The two institutions see a number of opportunities in partnering that would use the expertise of their faculties, as well as add to the experience of students.

  • Embedding CST at Willamette adds curricular and co-curricular programs for undergraduate students, and creates expanded options for graduate study.
  • Some of CST’s graduate programs could also pair with Willamette’s existing graduate programs – a graduate school of management and a college of law – as well as deepen coursework, research and connections with Willamette’s faculty and students at all levels of study.
  • Embedding also allows CST to reduce overhead, more efficiently address the rising costs of higher education, and focus on student scholarship rather than maintaining an aging campus. Moving from Southern California gives CST the resources to continue their programs in Oregon and contribute to shared overhead costs.

The Schools are working on a timeline for the due diligence process, and faculty, staff, students, and alumni from both institutions are expected to be able to connect with one another and share experiences as part of the process.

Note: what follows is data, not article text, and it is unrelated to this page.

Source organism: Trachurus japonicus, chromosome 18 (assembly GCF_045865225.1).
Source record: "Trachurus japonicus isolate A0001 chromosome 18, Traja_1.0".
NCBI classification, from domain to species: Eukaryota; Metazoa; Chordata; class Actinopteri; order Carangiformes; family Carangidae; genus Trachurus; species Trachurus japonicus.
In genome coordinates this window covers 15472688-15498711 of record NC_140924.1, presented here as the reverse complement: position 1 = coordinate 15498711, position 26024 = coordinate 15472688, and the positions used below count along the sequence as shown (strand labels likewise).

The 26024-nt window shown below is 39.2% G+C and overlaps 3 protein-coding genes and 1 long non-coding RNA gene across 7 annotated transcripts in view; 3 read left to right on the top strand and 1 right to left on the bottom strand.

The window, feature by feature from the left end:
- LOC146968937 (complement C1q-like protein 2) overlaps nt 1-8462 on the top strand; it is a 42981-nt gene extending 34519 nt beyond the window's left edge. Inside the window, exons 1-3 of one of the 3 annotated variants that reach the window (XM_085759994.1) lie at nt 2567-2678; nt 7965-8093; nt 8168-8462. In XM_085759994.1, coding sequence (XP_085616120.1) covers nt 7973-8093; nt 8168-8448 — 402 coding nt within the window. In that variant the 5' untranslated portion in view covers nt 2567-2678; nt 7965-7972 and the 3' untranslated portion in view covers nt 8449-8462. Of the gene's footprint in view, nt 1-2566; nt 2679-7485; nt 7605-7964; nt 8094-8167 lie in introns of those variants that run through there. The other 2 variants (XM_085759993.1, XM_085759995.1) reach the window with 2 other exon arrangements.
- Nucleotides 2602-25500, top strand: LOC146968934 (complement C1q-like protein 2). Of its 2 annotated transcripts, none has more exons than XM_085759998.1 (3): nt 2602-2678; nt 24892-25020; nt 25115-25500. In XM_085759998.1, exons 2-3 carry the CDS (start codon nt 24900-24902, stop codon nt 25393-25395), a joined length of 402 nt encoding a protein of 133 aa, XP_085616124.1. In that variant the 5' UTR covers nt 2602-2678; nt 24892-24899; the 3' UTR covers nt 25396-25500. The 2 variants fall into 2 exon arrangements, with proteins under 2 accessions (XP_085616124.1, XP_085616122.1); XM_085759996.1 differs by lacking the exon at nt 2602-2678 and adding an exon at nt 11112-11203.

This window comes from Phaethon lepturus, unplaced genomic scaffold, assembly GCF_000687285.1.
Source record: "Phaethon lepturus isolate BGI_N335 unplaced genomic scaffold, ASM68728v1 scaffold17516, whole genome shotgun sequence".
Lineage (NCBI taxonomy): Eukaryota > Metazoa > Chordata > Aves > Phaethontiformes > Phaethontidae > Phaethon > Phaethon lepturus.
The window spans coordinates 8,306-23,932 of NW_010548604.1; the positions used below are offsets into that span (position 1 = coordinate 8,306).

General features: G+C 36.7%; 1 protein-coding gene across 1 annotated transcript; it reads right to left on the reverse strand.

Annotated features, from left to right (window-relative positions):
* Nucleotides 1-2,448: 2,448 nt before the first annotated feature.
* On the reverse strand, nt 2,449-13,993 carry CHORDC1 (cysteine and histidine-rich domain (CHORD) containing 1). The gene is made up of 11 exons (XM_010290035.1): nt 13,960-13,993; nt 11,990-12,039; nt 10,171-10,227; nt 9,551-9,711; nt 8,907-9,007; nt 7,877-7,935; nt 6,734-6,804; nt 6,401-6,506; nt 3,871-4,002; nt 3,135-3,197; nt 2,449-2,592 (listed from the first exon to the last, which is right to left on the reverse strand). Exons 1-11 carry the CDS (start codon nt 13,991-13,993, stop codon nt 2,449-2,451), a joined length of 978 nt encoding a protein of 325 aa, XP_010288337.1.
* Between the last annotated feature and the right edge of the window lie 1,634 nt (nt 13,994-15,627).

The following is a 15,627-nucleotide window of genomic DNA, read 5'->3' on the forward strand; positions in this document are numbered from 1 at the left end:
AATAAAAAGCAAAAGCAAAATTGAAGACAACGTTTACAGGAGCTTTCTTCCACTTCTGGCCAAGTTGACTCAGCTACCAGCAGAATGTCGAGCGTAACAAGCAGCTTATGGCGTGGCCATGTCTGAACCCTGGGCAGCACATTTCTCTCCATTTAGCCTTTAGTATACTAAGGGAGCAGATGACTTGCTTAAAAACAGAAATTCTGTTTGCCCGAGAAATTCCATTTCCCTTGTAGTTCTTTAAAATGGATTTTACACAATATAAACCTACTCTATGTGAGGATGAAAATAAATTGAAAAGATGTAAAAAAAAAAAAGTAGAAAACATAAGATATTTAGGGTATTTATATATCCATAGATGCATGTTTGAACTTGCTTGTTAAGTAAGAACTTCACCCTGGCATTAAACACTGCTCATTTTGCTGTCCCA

More information about the potential partnership is available on CST’s website at https://cst.edu/update-from-the-president/

About Willamette University:

Willamette University is a nationally renowned private liberal arts university based in Salem, Oregon and founded in 1842 as the first university established in the western United States. Today Willamette enrolls approximately 2,600 students in its undergraduate College of Liberal Arts (CLA) and in its two graduate schools, the College of Law and the Atkinson Graduate School of Management. The University is recognized for providing students with a challenging, exciting, and engaging classroom experience and a strong emphasis on sustainability, civic engagement and place-based learning.

About Claremont School of Theology:

CST traces its roots to the 1885 founding of Maclay College in California’s San Fernando Valley. The School is celebrating 60 years in Claremont, California, offering graduate level programs, including Master of Art, Masters of Divinity, Doctor of Ministry and Ph.D. degrees in religion and practical theology. CST is fully recognized and approved as one of thirteen official theological schools of The United Methodist Church, with close relationships with other Protestant denominations, especially the Disciples of Christ and United Church of Christ, the Episcopal Church, and the Evangelical Lutheran Church in America – as well as interreligious partnerships with Bayan Claremont, an Islamic Graduate Institute; Academy for Jewish Religion, California; and University of the West (Buddhist).